|Photo courtesy ibtimes.co.uk.|
In the aftermath of the dreadful Sandy Hook tragedy, much of my Facebook wall is the arena of political debates about gun control and about national mental health care. But what of the human factor? Can we predict such horrific violence?
A recent story in the New York Daily News provides a profile of mass murderer Adam Lanza as described by former classmates and neighbors. He’s described as having either Asperger’s syndrome or some other disorder, and there are abundant details about his parents’ amicable divorce and generous alimony arrangement. What is interesting to me is that many of the commentators on the piece express lack of surprise at the identity of the murderer.
. . .
A “longtime” family friend said Lanza had a condition “where he couldn’t feel pain.” “A few years ago when he was on the baseball team, everyone had to be careful that he didn’t fall because he could get hurt and not feel it,” said the friend. “Adam had a lot of mental problems.”
. . .
Lanza walked the halls of his middle school carrying a black briefcase while most students lugged their belongings in backpacks. “That stuck out,” said Tim Lalli, 20, who graduated with Lanza in 2010. “It was different.” Lalli said Lanza wasn’t a total outcast, but he didn’t speak much. “Everyone just assumed he was a smart kid and that’s why he didn’t like talking to people all the time,” he said. “He hung out with the smart crowd.”
. . .
One family friend described Adam Lanza as a gamer who “rarely spoke.” “He was weird,” said the friend, who asked to remain anonymous. “He was quiet.”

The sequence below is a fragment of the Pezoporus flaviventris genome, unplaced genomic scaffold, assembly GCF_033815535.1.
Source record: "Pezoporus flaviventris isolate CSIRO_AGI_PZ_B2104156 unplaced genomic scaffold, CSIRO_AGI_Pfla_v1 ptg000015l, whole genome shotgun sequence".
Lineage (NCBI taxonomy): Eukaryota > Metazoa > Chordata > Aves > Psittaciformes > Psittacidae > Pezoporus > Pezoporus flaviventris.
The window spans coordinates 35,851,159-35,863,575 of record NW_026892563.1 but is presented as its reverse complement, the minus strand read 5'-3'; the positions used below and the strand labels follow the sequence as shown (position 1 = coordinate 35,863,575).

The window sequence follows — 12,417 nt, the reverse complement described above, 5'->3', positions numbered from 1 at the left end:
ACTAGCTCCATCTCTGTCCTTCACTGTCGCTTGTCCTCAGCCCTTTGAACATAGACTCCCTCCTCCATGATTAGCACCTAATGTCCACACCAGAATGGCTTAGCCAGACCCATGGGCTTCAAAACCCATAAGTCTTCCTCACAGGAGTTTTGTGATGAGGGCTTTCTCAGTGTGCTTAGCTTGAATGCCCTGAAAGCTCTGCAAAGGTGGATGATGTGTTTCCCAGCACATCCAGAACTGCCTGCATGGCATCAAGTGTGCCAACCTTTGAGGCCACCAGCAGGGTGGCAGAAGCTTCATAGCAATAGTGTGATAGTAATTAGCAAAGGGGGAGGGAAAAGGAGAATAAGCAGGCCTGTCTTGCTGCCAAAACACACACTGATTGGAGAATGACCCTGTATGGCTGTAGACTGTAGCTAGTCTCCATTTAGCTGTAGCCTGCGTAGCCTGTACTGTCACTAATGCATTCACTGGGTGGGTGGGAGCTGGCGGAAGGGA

. . .
Do these remind you of anything? In the aftermath of the Columbine shooting, the media and the public were quick to blame and label Goth youth who wore trench coats to school. Dave Cullen’s 2009 book Columbine debunked these stories. The killers’ personal journals reveal that Eric Harris was a sophisticated psychopath, while Dylan Klebold was deeply depressed and captivated by Eric. But it was much easier to look for external signs of not fitting in than for the killers’ personal psyche.
And so, after every senseless tragedy that claims the lives of innocent people, we are subjected to these generalizations. The price we pay is much more intangible and less noticed. And that is the stigmatization of entire populations of youth who may not fit in at school, who carry a briefcase in lieu of a backpack, whose hobbies involve gaming. Fortunately, the vast majority of these people will never kill. And this is true for the many harmless, kind, nonviolent people many readers probably know who have Asperger’s or other personality disorders.
So how can we tell who might do this? The answer may be more situational than anything, really. As Gavin de Becker reminds us in The Gift of Fear, watching a situation attentively and paying attention to our feelings is important, and it is equally important not to let fear paralyze us so much that we stop paying attention in the situations in which it is there as a friend, to warn and alert us. If we now fear and loathe all our fellow human beings who behave eccentrically and suffer from mental illness, we will lose our valuable, precious instinct for predicting a violent situation near us. Because we will start stereotyping and hating, and we’ll stop watching and paying attention.
And after all that is said and done, the only thing left to do is cry for the many lives that were lost, for the potential squandered, for friendships and toys and notebooks and story time, for fish fingers and peas and coloring books, for a love of learning and a love of teaching. And maybe to remind ourselves that these incidents are horrific, but uncommon. And that love wins over fear. Most of the time.